CARA General Meeting focuses on battery health and sustainability
“I’m very proud to see so many people here today, and of what we achieved in 2023”, said Wolfgang Reinhold, president of the European Car Remarketing Association (CARA) at the start of this year’s General Meeting, Tuesday in Lisbon, where he announced his intention to step down. Key focus points of the meeting: CARA’s initiatives in terms of EV battery health, and sustainability in remarketing.
CARA will vote in a new board next year. Mr Reinhold (pictured), who has been its president since its founding nine years ago, will stand for re-election, but said he would stand down after two years. “I’ll be 68, that’s old enough”, he said. The association he founded has grown into a mature and relevant actor, as proved by the growing membership – three new ones presented themselves at the meeting: Privacy4Cars, Geotab, and Hertz, and more followed a day later at the Fleet Europe Remarketing Forum, on the first of the two Fleet Europe Days.
One proud achievement in 2023 was the granting of Certification Marks for the CARA-approved Battery Health Check to two service providers, Aviloo and Moba. “That solution is working well”, said Roland Gagel, who heads CARA’s working group on battery health. Building on that momentum, CARA is exploring the possibility of developing, next to a Basic solution for certifying EV battery health, a Premium version as well.
“The Basic test simply consists of a reading of the battery. A Premium test should include a battery stress test as well, whether by charging, discharging, or driving. Of course, such a test will be longer and more expensive, and will probably only be used for a fraction of all used EVs”, for example in cases where the Basic test delivers an anomalous result.
Does the market want such a test? And should CARA provide it? An animated discussion ensued. There seems to be little appetite to pay for it. “When we tell customers about the (Basic) test, they are interested. But when they see the effort and cost involved, they retract”, said Bertrand Donck (Macadam).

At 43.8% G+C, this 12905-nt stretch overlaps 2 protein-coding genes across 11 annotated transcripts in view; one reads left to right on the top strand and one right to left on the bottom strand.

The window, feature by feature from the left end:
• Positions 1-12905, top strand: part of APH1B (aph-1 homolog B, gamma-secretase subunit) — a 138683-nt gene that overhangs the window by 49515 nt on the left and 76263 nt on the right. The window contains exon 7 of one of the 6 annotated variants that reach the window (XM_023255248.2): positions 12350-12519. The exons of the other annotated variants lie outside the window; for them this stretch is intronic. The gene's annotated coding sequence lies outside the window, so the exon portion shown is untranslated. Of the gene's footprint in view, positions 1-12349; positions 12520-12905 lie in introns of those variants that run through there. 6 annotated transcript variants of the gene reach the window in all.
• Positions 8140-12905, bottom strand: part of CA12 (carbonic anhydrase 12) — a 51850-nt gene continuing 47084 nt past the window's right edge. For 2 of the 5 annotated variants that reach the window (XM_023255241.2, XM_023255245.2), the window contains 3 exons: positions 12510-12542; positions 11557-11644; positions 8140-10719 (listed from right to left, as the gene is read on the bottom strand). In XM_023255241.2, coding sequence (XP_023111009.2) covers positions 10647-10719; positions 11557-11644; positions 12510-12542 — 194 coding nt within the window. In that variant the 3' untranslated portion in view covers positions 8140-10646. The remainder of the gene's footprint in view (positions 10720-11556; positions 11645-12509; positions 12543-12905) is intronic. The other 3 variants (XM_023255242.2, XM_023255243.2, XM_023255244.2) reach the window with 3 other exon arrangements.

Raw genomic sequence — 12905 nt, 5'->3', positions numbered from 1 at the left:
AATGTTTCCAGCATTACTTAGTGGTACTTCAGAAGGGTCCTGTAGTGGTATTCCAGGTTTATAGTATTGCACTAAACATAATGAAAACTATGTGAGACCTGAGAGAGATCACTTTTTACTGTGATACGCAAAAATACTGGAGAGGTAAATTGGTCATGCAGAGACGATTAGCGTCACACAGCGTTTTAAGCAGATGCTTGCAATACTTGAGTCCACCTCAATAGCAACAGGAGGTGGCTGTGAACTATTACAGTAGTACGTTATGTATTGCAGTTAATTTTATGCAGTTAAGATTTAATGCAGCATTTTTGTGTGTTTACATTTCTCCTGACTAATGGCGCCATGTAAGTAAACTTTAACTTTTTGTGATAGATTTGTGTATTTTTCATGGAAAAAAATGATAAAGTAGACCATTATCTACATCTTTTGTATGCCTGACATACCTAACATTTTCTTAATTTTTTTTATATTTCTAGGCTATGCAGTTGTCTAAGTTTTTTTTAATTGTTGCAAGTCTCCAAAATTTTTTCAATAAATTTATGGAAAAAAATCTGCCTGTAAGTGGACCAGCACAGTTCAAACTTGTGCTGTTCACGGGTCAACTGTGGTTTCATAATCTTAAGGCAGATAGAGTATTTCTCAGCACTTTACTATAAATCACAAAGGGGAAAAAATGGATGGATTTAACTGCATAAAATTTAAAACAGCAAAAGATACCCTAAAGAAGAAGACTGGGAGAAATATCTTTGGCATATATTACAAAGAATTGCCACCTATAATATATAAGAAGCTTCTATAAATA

However, by push or pull, the market will be ready at some point. Battery health is a crucial selling point for EVs, which will only grow in number. There are many providers out there that claim they can establish battery health, but not all are reliable.
“The question is: do we spend time and money now on this issue or do we wait until the market is ready? I’m all for the first option. It’s good to be ahead of the market”, said Mr Gagel. One way forward would be to talk to other companies – including OEMs – who are developing these tests, and get a feel of what the market wants and needs. To be continued.
There were plenty of other deliverables discussed at the meeting, including CARA’s work in in-car data. CARA has developed a standpoint paper, which it shared with policy makers and other associations. Essentially, CARA argues for a nuanced approach, that guarantees that third parties can access to certain types of in-car data, if it there is a justified need. This goes against the OEM standpoint that they own all such data.
“On 5 October, the European Court of Justice ruled in favour of car repair companies, saying that their right to access in-car data trumps the argument for data security put forward by the OEMs”, said Mr Gagel. “It cannot be overstated how important this ruling is.”
“Just a few weeks ago, we signed an agreement with EuroFleet, who will market and manage the CARA Academy,” said Johan Verbois. CARA Academy, another deliverable, is designed to offer training in specific areas of remarketing to relevant staff from OEMs, national sales companies, leasing companies, and more. “EuroFleet have 25 years experience, and all the tools to make this a success. A series of four half-day sessions will be launched in the first quarter of 2024.”
After a coffee break, Julian de Groot (Dataforce) gave some background to the Market View reports on RVs in Europe which CARA members receive twice annually. “There actually isn’t such a thing as an average RV. This varies per company, which each have their own definition of Residual Values, and across the various markets.”
Among the valuable data points in the report: EVs now comprise 15% of the new vehicle market in Europe, and 8% of the used vehicle market.
Sustainability is a brand-new deliverable, and an important one. “As a quick win, we’ve launched a preliminary survey of our members to collect some of the initiatives on sustainability that they’ve already implemented”, said Luis Maria Perez-Serrano – who was also elected as a new board member at the meeting. “What’s positive, is that we see a great willingness to engage with the topic.”
In a way, this makes sense. As came up in the discussion, remarketing by its very nature is recycling: getting used cars back into the market. That can certainly be a foundation for promoting the sustainable aspects of remarketing, but “let’s make sure that what we do doesn’t amount to greenwashing.”
In any case, CARA will not dictate to its members what a sustainable policy should look like. Each company already has its own strategies and policies in this area, suited to its own capabilities and goals. One final suggestion to highlight the topic: “Perhaps we should plead for a Sustainability Award at the Fleet Europe Remarketing Awards.”
Images: Benjamin Brolet/Fleet Europe